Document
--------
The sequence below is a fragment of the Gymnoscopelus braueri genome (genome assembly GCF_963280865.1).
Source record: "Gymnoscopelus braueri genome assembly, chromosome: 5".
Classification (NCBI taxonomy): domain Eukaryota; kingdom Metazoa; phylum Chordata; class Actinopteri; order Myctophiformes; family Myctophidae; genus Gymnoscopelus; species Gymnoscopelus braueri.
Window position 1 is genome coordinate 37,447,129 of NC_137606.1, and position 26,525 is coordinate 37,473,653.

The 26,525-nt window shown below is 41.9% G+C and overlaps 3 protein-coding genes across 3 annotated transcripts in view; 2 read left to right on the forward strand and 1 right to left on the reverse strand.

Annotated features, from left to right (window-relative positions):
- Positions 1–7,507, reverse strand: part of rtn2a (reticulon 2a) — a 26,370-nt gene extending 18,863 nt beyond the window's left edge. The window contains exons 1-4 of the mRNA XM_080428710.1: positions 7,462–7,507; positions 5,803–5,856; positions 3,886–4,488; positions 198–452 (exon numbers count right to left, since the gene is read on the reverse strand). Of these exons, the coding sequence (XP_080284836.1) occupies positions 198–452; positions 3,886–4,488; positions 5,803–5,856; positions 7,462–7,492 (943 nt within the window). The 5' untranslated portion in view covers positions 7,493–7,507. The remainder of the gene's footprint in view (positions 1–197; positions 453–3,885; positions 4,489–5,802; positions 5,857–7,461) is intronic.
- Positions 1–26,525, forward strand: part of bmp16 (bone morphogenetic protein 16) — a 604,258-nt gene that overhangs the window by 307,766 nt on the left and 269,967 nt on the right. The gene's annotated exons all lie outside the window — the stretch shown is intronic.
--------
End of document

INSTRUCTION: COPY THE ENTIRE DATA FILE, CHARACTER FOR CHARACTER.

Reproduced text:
The sequence below is a fragment of the Gymnoscopelus braueri genome (genome assembly GCF_963280865.1).
Source record: "Gymnoscopelus braueri genome assembly, chromosome: 5".
Classification (NCBI taxonomy): domain Eukaryota; kingdom Metazoa; phylum Chordata; class Actinopteri; order Myctophiformes; family Myctophidae; genus Gymnoscopelus; species Gymnoscopelus braueri.
Window position 1 is genome coordinate 37,447,129 of NC_137606.1, and position 26,525 is coordinate 37,473,653.

The 26,525-nt window shown below is 41.9% G+C and overlaps 3 protein-coding genes across 3 annotated transcripts in view; 2 read left to right on the forward strand and 1 right to left on the reverse strand.

Annotated features, from left to right (window-relative positions):
- Positions 1–7,507, reverse strand: part of rtn2a (reticulon 2a) — a 26,370-nt gene extending 18,863 nt beyond the window's left edge. The window contains exons 1-4 of the mRNA XM_080428710.1: positions 7,462–7,507; positions 5,803–5,856; positions 3,886–4,488; positions 198–452 (exon numbers count right to left, since the gene is read on the reverse strand). Of these exons, the coding sequence (XP_080284836.1) occupies positions 198–452; positions 3,886–4,488; positions 5,803–5,856; positions 7,462–7,492 (943 nt within the window). The 5' untranslated portion in view covers positions 7,493–7,507. The remainder of the gene's footprint in view (positions 1–197; positions 453–3,885; positions 4,489–5,802; positions 5,857–7,461) is intronic.
- Positions 1–26,525, forward strand: part of bmp16 (bone morphogenetic protein 16) — a 604,258-nt gene that overhangs the window by 307,766 nt on the left and 269,967 nt on the right. The gene's annotated exons all lie outside the window — the stretch shown is intronic.